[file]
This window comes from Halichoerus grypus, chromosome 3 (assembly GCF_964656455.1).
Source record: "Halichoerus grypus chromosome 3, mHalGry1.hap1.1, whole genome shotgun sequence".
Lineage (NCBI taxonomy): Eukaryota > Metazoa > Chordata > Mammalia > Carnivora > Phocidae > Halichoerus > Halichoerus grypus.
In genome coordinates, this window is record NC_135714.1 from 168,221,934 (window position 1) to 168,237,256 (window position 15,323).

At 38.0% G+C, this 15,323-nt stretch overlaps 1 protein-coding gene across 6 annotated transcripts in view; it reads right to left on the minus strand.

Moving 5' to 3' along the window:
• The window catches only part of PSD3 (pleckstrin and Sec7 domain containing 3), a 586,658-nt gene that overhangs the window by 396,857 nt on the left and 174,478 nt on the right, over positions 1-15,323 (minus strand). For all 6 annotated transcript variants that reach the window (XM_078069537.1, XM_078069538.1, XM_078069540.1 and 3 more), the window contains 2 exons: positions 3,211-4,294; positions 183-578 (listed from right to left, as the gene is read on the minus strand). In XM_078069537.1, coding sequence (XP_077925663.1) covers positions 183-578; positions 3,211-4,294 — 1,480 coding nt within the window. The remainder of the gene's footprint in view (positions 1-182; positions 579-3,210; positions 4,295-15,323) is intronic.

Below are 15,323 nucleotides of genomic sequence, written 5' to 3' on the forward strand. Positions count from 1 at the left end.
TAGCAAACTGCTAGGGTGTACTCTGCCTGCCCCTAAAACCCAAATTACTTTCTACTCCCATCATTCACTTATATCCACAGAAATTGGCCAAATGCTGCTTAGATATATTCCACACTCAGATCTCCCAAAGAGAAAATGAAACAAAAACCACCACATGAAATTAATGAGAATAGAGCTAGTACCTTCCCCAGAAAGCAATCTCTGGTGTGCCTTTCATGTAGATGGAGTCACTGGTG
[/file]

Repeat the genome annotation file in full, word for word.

This window comes from Halichoerus grypus, chromosome 3 (assembly GCF_964656455.1).
Source record: "Halichoerus grypus chromosome 3, mHalGry1.hap1.1, whole genome shotgun sequence".
Lineage (NCBI taxonomy): Eukaryota > Metazoa > Chordata > Mammalia > Carnivora > Phocidae > Halichoerus > Halichoerus grypus.
In genome coordinates, this window is record NC_135714.1 from 168,221,934 (window position 1) to 168,237,256 (window position 15,323).

At 38.0% G+C, this 15,323-nt stretch overlaps 1 protein-coding gene across 6 annotated transcripts in view; it reads right to left on the minus strand.

Moving 5' to 3' along the window:
• The window catches only part of PSD3 (pleckstrin and Sec7 domain containing 3), a 586,658-nt gene that overhangs the window by 396,857 nt on the left and 174,478 nt on the right, over positions 1-15,323 (minus strand). For all 6 annotated transcript variants that reach the window (XM_078069537.1, XM_078069538.1, XM_078069540.1 and 3 more), the window contains 2 exons: positions 3,211-4,294; positions 183-578 (listed from right to left, as the gene is read on the minus strand). In XM_078069537.1, coding sequence (XP_077925663.1) covers positions 183-578; positions 3,211-4,294 — 1,480 coding nt within the window. The remainder of the gene's footprint in view (positions 1-182; positions 579-3,210; positions 4,295-15,323) is intronic.

Below are 15,323 nucleotides of genomic sequence, written 5' to 3' on the forward strand. Positions count from 1 at the left end.
TAGCAAACTGCTAGGGTGTACTCTGCCTGCCCCTAAAACCCAAATTACTTTCTACTCCCATCATTCACTTATATCCACAGAAATTGGCCAAATGCTGCTTAGATATATTCCACACTCAGATCTCCCAAAGAGAAAATGAAACAAAAACCACCACATGAAATTAATGAGAATAGAGCTAGTACCTTCCCCAGAAAGCAATCTCTGGTGTGCCTTTCATGTAGATGGAGTCACTGGTG